ARC’s current research activities are related primarily to the disposition of polyurethane foam blowing agents used in refrigerator-freezer insulation. Since some of the blowing agents have a high global warming potential, it is important to know how much of the blowing agent is emitted to the atmosphere when units are decommissioned, and what happens to the remaining blowing agent that is buried in a land fill.
In conjunction with EPA and the Alliance for the Polyurethanes Industry (API), ARC has conducted several studies on blowing agent emissions when refrigerators are shredded at end of life. Prior to 1993, almost all refrigerators used CFC-11 as the blowing agent in the polyurethane foam. However, CFC-11 has been phased out due to its depleting effect on the ozone layer after release to the atmosphere. Nonetheless, large quantities of CFC-11, referred to as “banks”, still reside in appliances, and in polyurethane insulation used in other applications (e.g., buildings). Therefore, it is important to determine what happens to the CFC-11 when the insulation is disposed of, so that the effects of these banked inventories can be assessed.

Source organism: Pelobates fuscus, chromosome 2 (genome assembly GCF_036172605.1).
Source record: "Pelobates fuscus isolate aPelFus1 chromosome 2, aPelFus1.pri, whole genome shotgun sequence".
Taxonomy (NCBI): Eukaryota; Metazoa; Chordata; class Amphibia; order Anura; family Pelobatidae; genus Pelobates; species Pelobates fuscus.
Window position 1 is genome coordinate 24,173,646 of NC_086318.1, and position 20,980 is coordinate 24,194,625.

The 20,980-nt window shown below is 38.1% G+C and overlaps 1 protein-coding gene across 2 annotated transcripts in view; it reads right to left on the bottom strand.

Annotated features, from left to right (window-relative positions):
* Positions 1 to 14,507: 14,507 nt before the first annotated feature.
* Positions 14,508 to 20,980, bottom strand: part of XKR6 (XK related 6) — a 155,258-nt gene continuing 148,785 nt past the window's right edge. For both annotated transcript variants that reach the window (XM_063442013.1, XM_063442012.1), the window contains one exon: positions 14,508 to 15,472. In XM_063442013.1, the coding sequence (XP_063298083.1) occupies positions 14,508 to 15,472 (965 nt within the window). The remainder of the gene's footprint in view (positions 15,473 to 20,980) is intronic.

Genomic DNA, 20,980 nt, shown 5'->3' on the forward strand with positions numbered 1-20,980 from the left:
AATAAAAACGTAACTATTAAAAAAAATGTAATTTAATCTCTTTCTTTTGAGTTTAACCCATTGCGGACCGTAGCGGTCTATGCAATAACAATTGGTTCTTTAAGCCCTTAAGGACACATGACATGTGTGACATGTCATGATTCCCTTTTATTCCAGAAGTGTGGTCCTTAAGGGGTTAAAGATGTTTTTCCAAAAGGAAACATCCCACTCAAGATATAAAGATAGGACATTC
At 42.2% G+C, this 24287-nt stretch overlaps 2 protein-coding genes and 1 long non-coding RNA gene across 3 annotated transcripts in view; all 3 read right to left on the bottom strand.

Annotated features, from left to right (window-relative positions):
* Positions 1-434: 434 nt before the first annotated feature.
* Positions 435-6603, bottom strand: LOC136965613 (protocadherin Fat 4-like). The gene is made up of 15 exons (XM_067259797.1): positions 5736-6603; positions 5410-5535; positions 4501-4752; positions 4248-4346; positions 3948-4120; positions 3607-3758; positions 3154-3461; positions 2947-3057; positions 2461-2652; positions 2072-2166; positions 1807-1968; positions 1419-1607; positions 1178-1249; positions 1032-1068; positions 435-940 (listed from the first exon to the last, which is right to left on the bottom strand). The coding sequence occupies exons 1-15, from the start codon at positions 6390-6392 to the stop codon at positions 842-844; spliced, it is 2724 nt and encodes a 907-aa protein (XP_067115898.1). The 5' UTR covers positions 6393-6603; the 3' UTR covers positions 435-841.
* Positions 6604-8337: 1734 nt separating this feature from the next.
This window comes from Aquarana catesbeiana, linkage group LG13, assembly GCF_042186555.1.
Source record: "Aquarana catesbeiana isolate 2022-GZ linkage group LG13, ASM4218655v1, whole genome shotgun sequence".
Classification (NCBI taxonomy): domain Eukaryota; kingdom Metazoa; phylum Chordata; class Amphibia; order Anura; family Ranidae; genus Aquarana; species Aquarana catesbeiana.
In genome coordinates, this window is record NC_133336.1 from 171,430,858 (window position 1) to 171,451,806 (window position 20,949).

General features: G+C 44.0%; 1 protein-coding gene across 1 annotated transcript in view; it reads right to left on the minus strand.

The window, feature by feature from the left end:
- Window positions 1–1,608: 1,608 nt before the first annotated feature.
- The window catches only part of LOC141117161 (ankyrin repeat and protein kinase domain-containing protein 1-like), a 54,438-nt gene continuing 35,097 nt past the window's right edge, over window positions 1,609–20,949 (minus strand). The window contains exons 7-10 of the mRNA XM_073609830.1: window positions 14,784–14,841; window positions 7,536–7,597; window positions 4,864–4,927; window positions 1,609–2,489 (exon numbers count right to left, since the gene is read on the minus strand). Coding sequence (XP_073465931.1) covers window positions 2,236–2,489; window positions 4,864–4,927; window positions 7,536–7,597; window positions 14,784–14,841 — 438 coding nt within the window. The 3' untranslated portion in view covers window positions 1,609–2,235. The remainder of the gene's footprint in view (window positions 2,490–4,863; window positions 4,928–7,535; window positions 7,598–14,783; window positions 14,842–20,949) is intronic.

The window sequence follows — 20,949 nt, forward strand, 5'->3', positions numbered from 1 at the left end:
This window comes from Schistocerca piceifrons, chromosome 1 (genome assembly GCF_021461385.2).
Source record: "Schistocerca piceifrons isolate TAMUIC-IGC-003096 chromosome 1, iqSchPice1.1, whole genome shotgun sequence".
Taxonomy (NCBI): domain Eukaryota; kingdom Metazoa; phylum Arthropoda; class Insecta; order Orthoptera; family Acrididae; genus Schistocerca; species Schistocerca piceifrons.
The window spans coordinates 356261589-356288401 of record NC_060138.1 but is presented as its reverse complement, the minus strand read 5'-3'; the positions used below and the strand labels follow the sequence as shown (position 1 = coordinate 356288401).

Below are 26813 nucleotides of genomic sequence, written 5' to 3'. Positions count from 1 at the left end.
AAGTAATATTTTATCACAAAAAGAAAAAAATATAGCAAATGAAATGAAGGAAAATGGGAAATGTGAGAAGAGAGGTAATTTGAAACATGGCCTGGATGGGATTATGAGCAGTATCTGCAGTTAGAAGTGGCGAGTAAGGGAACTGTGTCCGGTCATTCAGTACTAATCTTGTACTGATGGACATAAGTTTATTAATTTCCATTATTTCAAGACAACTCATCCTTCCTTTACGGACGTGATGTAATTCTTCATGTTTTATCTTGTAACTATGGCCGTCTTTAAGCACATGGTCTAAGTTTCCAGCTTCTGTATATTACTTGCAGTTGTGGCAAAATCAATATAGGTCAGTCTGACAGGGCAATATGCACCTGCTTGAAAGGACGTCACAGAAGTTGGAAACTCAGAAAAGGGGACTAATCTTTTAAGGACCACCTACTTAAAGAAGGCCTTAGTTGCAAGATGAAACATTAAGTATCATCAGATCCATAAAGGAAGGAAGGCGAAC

A summary of a recent project related to blowing agent emissions is available by clicking here.
Click here for “Recommended Practices for Minimizing HFC Emissions from Refrigerator-Freezer Factories.” This document was developed and endorsed by the Association of Home Appliance Manufacturers (AHAM) and the U. S. Environmental Protection Agency (EPA).